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Effect of an Automated Paging System on Response to Critical Laboratory Values

This study has been completed.
Sponsor:
Collaborator:
University Health Network, Toronto
Information provided by (Responsible Party):
Dr. Edward Etchells, Sunnybrook Health Sciences Centre
ClinicalTrials.gov Identifier:
NCT00469924
First received: May 3, 2007
Last updated: May 16, 2016
Last verified: May 2016
  Purpose
Patients in hospitals may develop serious problems that are detected by blood tests. It is very important for the physicians to be notified of these abnormal blood tests as soon as possible. Currently, this is done using phone calls from the lab to the nurse. The nurse then pages the doctor and waits for a call back. We are conducting a study using an automated paging system that immediately alerts the physician directly. We will test whether the automated system affects the time for the physician to respond to the abnormality. If the physician's patient has a serious laboratory result, we will automatically send this laboratory result to the physician's PDA. We will also provide guidelines for treating the patient. These guidelines will come from existing hospital policies where available, or from local expert opinion. We will determine whether patients get better and faster care because of the automated alerting system.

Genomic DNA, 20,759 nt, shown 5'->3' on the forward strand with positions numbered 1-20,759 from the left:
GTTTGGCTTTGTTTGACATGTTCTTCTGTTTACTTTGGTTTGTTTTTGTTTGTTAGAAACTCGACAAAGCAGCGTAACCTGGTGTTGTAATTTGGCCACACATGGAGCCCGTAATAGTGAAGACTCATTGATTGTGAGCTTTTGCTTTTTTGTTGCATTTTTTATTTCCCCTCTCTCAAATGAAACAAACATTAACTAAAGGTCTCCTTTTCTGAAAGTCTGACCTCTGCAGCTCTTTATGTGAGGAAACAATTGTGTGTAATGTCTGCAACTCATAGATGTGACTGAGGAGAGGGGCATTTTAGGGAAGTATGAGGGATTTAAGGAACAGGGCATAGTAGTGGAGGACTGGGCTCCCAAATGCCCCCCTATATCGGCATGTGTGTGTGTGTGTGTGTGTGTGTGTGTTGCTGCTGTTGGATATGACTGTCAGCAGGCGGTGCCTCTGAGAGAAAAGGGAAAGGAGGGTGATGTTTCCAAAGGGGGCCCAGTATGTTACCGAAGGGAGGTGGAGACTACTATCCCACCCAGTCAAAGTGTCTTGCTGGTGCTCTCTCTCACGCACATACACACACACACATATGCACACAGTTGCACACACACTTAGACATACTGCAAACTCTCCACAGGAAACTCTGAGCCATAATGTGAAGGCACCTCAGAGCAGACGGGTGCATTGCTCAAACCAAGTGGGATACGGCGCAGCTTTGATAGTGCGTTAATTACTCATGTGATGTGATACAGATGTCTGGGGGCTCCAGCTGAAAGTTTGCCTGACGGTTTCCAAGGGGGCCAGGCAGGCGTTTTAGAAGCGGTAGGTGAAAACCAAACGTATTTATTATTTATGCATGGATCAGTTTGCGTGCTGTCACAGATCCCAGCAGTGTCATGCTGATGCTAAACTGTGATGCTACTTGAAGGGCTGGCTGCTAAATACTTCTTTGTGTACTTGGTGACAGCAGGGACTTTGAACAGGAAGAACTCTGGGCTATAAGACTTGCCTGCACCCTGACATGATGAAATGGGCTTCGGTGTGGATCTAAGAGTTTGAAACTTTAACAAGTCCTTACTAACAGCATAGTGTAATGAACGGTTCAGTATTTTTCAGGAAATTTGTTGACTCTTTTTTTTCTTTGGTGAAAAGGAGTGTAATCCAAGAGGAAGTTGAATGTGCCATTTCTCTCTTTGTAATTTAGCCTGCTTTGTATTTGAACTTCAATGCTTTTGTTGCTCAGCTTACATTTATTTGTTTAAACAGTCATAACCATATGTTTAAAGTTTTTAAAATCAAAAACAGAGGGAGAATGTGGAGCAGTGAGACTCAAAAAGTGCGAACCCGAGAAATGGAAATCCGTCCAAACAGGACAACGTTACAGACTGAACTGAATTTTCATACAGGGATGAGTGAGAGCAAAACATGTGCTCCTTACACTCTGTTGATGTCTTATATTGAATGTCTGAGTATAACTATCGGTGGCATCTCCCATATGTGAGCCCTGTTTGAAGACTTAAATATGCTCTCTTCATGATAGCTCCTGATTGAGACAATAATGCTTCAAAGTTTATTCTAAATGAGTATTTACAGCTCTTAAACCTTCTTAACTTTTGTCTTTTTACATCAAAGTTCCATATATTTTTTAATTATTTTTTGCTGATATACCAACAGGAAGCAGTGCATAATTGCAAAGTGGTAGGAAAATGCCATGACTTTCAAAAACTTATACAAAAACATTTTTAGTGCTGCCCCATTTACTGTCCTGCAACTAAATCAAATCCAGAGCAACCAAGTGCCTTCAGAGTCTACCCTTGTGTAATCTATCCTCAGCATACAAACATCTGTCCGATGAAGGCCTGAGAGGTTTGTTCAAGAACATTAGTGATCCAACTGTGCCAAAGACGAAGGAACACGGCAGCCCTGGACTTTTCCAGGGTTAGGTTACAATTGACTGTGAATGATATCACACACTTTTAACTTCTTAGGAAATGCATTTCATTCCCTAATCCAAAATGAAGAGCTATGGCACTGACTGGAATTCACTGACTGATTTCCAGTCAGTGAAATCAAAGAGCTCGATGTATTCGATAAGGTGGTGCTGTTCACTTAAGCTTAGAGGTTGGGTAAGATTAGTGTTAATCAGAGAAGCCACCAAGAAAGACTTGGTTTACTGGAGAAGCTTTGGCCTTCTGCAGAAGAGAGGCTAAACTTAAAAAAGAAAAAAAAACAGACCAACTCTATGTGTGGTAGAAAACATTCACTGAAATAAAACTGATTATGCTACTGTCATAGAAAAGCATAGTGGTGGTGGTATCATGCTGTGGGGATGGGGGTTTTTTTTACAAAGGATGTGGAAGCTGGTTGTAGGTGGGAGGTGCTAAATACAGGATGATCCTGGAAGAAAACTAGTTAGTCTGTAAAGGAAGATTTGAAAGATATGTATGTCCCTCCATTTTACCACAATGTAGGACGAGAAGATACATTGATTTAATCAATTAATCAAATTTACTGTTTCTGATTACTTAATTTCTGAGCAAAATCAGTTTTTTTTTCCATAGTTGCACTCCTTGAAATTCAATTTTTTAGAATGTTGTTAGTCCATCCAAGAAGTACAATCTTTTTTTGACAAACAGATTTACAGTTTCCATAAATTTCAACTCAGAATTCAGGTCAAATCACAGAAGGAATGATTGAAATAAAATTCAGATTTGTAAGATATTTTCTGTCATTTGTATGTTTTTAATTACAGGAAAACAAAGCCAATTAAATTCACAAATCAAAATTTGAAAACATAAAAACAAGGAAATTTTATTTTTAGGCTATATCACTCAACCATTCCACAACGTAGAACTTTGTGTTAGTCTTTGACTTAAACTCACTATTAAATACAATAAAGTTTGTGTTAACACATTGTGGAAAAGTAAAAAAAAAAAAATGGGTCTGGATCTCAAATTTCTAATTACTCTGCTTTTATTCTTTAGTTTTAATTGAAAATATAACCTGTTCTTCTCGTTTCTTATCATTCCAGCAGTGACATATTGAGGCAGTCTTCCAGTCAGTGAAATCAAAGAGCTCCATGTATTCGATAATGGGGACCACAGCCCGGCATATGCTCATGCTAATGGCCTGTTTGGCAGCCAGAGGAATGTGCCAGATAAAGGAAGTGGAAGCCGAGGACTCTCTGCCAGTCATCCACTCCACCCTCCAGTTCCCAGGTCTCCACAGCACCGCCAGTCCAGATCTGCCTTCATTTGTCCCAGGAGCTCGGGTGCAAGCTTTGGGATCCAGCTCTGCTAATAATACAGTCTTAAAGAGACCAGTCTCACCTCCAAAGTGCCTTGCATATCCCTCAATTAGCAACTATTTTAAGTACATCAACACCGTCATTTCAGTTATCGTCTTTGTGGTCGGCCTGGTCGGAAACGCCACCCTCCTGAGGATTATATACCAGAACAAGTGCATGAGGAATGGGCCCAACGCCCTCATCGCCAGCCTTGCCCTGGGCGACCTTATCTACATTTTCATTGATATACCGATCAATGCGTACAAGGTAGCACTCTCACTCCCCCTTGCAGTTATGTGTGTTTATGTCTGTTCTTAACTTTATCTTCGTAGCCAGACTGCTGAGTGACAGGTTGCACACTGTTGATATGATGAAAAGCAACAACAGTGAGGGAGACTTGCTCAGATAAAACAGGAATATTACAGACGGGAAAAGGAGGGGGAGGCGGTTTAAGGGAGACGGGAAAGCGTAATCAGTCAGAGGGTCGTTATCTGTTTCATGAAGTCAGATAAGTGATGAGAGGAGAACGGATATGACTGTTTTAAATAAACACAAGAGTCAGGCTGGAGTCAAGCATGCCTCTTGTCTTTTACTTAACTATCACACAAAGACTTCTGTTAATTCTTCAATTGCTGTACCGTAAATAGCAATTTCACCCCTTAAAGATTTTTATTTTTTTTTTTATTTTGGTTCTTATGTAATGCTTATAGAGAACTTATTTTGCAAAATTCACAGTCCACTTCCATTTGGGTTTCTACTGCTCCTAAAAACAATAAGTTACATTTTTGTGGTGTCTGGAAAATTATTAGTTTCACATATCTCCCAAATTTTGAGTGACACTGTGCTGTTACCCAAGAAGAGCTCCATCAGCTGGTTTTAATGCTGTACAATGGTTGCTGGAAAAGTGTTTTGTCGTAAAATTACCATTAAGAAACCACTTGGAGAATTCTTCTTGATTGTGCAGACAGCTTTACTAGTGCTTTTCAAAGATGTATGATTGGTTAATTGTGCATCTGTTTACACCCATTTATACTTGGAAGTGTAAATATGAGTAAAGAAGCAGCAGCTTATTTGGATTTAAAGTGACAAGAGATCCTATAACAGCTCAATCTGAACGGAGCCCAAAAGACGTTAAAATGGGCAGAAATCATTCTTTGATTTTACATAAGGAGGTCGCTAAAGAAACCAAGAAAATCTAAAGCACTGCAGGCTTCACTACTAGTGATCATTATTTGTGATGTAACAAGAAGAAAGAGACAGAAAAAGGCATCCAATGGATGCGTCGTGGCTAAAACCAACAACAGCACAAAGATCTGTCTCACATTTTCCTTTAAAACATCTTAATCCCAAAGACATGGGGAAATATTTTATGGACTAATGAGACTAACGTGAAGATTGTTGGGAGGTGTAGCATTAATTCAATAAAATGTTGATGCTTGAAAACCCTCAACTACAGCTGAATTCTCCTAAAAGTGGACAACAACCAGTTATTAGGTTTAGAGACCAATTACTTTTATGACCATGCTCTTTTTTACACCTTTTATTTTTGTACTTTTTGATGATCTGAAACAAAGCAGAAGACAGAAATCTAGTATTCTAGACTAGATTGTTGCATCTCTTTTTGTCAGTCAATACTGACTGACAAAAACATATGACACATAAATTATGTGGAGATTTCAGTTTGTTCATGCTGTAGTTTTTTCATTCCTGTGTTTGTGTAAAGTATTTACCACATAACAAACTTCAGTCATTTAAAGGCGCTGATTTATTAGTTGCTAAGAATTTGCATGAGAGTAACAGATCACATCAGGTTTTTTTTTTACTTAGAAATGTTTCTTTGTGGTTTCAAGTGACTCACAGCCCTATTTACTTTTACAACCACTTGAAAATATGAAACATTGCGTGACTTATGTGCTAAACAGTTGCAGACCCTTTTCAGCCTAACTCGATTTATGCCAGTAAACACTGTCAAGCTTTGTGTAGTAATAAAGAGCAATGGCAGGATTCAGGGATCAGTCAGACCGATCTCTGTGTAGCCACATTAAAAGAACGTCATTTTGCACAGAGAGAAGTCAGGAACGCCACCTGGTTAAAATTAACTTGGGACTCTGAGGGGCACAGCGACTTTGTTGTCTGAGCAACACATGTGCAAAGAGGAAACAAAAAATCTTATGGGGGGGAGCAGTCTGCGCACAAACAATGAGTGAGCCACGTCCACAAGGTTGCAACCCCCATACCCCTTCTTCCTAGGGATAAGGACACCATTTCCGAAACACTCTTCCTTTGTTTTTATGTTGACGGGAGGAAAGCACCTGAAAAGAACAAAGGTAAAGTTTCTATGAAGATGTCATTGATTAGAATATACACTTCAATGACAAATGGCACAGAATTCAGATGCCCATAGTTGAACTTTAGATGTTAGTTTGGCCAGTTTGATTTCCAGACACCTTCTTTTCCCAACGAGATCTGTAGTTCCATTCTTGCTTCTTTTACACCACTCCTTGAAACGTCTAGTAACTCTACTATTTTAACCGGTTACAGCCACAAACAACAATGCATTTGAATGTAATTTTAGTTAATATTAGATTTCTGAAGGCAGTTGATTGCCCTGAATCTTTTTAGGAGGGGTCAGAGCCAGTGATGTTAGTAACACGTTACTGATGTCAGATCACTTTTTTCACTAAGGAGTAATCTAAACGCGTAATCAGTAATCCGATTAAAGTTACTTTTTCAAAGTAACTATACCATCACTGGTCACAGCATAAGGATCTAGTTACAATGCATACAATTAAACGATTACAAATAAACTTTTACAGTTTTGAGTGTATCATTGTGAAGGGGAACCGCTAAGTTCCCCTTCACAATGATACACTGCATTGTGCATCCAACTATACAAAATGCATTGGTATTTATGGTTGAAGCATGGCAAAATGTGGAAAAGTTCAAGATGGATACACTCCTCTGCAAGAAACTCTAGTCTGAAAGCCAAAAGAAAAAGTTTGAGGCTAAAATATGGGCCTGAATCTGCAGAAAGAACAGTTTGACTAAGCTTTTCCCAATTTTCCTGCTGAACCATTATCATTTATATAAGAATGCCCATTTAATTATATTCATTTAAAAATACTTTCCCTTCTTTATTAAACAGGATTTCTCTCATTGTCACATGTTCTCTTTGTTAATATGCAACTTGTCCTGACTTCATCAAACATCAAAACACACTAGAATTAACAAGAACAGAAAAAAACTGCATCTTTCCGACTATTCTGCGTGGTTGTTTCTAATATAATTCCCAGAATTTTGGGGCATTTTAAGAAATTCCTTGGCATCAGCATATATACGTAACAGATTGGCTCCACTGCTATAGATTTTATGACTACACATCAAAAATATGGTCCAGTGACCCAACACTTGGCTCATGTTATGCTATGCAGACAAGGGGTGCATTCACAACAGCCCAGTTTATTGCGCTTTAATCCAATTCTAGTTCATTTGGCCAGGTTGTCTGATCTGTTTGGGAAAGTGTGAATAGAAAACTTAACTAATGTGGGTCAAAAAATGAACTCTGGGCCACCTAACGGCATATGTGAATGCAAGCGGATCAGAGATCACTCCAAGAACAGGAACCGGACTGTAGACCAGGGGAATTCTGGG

Condition Intervention
Critical Laboratory Values
Drug Laboratory Interactions
Drug Drug Interactions
Procedure: Real Time Clinical Alerting

Study Type: Interventional
Study Design: Allocation: Randomized
Endpoint Classification: Efficacy Study
Intervention Model: Parallel Assignment
Masking: Single Blind (Outcomes Assessor)
Official Title: Effect of an Automated Paging System on Response to Critical Laboratory Values

Resource links provided by NLM:


Further study details as provided by Sunnybrook Health Sciences Centre:

Primary Outcome Measures:
  • (1) time to response, defined as the time to a physician order and (2) quality of response, defined as whether the response was concordant with existing evidence based protocols of care. [ Time Frame: During acute care hospitalization ] [ Designated as safety issue: No ]

Secondary Outcome Measures:
  • Secondary outcome measures will be: length of stay, mortality, time to resolution and frequency of recurrence. [ Time Frame: During acute care hospitalization ] [ Designated as safety issue: No ]